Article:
端午节 ( Duānwǔjié) ' Dragon Boat Festival'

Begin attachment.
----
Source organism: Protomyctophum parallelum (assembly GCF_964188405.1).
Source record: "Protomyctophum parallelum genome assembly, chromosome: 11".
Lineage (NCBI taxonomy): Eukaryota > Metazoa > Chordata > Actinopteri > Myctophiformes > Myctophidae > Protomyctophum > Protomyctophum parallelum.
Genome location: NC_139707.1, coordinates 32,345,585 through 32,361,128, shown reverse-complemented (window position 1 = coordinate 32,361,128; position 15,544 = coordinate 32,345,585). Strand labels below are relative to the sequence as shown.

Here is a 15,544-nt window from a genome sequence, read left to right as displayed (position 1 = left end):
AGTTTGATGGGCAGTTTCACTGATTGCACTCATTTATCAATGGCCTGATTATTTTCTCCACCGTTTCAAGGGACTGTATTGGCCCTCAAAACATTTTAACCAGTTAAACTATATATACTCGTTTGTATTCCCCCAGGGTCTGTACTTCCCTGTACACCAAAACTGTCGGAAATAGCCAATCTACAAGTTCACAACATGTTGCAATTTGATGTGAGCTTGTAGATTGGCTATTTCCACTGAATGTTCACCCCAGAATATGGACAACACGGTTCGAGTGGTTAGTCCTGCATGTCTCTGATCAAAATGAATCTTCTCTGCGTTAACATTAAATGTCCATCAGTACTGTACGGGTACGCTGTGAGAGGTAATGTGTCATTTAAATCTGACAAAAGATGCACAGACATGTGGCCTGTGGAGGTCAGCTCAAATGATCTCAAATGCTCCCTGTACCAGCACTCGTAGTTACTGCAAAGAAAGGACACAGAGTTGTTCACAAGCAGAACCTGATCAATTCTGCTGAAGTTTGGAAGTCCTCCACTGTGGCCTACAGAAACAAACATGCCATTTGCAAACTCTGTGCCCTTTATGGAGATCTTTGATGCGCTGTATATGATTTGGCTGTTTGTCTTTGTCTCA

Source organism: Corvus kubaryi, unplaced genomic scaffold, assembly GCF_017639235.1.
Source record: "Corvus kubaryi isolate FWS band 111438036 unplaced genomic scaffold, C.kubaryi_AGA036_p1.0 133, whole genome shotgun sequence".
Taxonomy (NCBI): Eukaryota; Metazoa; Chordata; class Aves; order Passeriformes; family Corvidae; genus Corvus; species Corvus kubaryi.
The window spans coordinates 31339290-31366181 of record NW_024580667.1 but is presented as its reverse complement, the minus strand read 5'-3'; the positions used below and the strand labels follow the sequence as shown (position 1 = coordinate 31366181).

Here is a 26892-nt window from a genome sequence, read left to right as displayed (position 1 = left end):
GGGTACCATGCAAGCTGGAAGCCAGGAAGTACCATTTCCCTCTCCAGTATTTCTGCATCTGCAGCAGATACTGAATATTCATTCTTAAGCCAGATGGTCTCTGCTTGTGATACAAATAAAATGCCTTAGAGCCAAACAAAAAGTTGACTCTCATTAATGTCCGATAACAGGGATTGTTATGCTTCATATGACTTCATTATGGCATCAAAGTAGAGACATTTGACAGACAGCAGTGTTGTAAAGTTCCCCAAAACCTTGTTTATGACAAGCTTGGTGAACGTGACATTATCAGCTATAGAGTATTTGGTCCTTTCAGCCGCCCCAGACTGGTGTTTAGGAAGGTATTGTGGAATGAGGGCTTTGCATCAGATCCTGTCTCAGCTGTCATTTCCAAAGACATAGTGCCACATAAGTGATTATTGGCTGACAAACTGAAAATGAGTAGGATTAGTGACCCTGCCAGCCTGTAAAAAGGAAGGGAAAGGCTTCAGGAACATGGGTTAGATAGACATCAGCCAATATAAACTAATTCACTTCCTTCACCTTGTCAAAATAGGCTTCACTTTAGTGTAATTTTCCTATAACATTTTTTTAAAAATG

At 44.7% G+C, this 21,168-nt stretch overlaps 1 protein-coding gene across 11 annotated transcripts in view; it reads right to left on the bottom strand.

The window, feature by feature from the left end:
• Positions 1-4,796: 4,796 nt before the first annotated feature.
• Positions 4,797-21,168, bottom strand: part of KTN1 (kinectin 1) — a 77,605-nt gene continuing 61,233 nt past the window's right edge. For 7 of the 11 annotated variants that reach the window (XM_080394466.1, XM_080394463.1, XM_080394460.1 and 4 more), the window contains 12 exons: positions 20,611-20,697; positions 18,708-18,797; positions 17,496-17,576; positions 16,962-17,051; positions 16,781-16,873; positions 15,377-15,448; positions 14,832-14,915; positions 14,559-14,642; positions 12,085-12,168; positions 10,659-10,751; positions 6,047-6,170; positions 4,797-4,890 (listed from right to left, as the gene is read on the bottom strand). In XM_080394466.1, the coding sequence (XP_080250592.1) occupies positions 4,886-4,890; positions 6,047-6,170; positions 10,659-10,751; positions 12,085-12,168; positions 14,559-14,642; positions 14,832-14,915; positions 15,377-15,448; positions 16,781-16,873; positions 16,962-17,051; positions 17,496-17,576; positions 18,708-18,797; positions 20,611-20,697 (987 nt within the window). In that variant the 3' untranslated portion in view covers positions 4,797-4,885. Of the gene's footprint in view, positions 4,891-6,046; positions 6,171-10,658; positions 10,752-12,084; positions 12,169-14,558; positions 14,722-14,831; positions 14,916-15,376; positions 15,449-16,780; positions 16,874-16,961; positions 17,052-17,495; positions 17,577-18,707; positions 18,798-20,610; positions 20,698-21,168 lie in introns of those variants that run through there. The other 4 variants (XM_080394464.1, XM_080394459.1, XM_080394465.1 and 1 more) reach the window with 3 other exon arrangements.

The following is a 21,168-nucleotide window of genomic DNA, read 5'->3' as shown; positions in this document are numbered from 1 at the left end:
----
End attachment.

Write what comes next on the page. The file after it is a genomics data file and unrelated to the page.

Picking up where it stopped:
Crossing the finish line in Heiwai, Ronggui. (Photo: Caiguanaho)